About Us

About Us

Our Mission

To promote mental health literacy, focusing in the context of Singapore, by providing resources and information that cater to the general public.

Introducing The Mental Health Repository: Winding Through The Willows

 

 

 

In Singapore, 1 in 12 people have a form of mental illness.

83.3% of them do not seek help. 

5.8% of Singaporeans have major depressive disorder

3.6% suffer from an anxiety disorder.

In 2016, 429 people killed themselves.  

We want to change that

We are dedicated to raising mental health literacy levels in Singapore - we want people to understand mental health, mental illness, and the availability of mental health services within Singapore. 

This blog is currently managed by a small team of volunteers. Hopefully, we can get more people to join the team and have this blog become a useful mental health resource.

Why Winding Through The Willows?

Why Winding Through The Willows?

We had a list of suggestions from the team members, we took a vote, and Winding Through The Willows, suggested by Bella, won.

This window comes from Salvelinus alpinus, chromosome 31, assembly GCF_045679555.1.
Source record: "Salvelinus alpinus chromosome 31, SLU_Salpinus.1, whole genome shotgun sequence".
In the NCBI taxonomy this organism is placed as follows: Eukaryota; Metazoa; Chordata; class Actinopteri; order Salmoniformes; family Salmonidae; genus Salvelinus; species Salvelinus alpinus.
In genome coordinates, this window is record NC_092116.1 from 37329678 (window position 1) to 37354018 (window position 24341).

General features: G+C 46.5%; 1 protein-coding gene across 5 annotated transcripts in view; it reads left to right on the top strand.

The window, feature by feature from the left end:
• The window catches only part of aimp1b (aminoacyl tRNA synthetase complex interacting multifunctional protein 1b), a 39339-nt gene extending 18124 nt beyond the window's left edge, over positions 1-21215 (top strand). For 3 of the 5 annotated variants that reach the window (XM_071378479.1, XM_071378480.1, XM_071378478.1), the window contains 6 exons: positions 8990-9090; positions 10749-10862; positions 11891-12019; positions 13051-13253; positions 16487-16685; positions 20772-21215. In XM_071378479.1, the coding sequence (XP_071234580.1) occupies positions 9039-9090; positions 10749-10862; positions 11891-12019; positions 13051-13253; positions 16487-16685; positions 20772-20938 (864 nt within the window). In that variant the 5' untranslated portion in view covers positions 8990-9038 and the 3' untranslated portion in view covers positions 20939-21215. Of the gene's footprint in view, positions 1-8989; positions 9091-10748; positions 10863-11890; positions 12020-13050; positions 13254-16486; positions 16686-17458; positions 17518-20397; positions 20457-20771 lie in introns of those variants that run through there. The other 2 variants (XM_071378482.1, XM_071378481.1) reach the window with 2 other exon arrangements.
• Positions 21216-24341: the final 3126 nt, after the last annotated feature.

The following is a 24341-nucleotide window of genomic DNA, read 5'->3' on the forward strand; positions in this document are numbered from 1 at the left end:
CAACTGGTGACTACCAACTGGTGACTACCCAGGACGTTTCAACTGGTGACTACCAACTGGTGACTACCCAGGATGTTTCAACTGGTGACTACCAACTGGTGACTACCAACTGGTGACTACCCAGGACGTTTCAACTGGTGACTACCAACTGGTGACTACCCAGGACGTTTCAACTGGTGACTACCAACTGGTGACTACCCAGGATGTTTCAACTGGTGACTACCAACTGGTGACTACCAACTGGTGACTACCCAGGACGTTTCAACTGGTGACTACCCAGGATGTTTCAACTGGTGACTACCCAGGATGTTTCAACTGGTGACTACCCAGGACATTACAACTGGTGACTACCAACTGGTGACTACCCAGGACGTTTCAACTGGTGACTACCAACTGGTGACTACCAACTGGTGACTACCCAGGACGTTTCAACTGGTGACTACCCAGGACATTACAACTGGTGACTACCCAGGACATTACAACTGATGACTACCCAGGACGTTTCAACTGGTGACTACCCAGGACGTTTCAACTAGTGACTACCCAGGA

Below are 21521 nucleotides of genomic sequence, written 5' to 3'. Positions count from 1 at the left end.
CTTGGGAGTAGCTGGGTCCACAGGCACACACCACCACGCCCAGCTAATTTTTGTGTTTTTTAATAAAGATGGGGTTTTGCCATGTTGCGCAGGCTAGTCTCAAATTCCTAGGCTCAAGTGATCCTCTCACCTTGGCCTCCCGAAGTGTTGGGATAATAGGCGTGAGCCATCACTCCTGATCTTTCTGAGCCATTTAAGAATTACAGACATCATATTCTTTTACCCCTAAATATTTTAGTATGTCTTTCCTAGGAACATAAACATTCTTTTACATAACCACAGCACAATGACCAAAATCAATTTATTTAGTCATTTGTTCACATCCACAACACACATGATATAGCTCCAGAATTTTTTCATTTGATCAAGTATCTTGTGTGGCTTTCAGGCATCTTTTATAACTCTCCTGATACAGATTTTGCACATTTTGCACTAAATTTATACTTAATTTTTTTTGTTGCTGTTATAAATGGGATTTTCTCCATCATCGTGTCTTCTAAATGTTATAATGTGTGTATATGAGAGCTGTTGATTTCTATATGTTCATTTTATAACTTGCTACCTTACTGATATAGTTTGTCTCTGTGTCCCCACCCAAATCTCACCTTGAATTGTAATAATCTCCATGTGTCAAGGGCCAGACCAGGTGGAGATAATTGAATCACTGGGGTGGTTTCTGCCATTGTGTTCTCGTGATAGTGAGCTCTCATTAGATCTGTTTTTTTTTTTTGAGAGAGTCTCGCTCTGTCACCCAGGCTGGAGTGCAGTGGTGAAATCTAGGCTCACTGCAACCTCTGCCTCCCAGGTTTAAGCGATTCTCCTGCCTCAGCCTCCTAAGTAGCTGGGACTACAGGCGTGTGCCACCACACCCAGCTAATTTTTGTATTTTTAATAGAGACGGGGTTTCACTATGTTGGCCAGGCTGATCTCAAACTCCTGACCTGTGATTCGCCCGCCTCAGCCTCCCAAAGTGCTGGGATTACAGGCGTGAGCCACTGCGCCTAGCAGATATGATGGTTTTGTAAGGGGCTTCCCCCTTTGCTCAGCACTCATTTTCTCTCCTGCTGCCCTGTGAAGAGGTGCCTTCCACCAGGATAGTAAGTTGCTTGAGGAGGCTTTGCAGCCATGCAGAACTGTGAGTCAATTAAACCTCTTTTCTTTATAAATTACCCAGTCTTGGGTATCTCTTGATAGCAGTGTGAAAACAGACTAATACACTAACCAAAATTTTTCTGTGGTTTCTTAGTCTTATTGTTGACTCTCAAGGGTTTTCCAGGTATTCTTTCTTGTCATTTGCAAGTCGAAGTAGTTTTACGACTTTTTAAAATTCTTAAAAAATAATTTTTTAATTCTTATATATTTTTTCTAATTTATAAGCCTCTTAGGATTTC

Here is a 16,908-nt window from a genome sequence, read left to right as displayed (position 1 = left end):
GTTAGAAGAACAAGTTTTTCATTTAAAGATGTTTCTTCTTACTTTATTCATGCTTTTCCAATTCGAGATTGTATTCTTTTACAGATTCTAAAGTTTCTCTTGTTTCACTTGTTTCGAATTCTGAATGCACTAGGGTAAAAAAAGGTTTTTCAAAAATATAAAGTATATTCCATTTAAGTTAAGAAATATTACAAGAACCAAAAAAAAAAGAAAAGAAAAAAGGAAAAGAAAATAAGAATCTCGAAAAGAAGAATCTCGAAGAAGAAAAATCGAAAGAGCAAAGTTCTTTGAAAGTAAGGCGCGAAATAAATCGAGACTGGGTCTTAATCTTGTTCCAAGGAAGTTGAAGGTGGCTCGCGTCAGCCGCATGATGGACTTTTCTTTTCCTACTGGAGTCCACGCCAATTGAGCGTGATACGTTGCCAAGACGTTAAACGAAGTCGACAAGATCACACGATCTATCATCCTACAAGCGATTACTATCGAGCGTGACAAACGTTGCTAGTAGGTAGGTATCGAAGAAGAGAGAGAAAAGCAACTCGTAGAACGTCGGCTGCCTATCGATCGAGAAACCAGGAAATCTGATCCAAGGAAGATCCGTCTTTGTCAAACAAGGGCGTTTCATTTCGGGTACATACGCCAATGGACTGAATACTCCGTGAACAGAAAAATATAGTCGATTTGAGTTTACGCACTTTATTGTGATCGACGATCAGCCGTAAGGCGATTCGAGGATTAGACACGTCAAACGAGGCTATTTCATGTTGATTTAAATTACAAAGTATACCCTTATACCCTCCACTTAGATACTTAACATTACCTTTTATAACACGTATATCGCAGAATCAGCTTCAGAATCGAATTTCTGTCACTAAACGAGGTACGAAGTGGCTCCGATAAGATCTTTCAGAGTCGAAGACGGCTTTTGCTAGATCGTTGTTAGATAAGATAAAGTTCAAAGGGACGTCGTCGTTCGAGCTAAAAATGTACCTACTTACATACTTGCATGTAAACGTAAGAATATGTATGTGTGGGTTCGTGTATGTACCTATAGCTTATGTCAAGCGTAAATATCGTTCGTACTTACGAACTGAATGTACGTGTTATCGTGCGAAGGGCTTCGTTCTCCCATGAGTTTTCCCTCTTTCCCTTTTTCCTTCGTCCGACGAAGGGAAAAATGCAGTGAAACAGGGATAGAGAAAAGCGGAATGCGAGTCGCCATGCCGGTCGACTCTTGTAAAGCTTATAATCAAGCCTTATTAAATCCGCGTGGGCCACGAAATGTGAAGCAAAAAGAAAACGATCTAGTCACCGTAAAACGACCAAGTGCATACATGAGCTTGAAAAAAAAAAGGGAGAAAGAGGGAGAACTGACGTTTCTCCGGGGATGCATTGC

The willow tree is a prominent figure in many cultures:

  • In central Europe, a trusted confidant is referred to as a Willow.
  • In Buddhism, Guan Yin (Goddess of Mercy) is sometimes depicted as a woman wearing a white robe with a willow branch in her hand. It is believed that the willow branch is used to ward off demons.
  • In Taoism, it is used to communicate with deceased loved ones.
  • In a popular Japanese folktale, Green Willow told her husband, a well-respected samurai, ‘the soul of a tree is my soul, the heart of a tree is my heart, the sap of a willow is my life’
  • Because of Psalm 173 in the Bible, willow trees are often seen as a symbol of grief.
    • By the rivers of Babylon, we sat down and wept when we remembered Zion. There on the willow-trees, we hung up our harps

Cultural beliefs aside, the willow tree is one that is able to twist its branches in many ways without breaking off because of how strong they are. From Egypt to Native America, the medicinal properties of the willow tree has been used to relieve pain. Later, ingredients extracted from the tree was used to produce the painkiller we know today as Aspirin.

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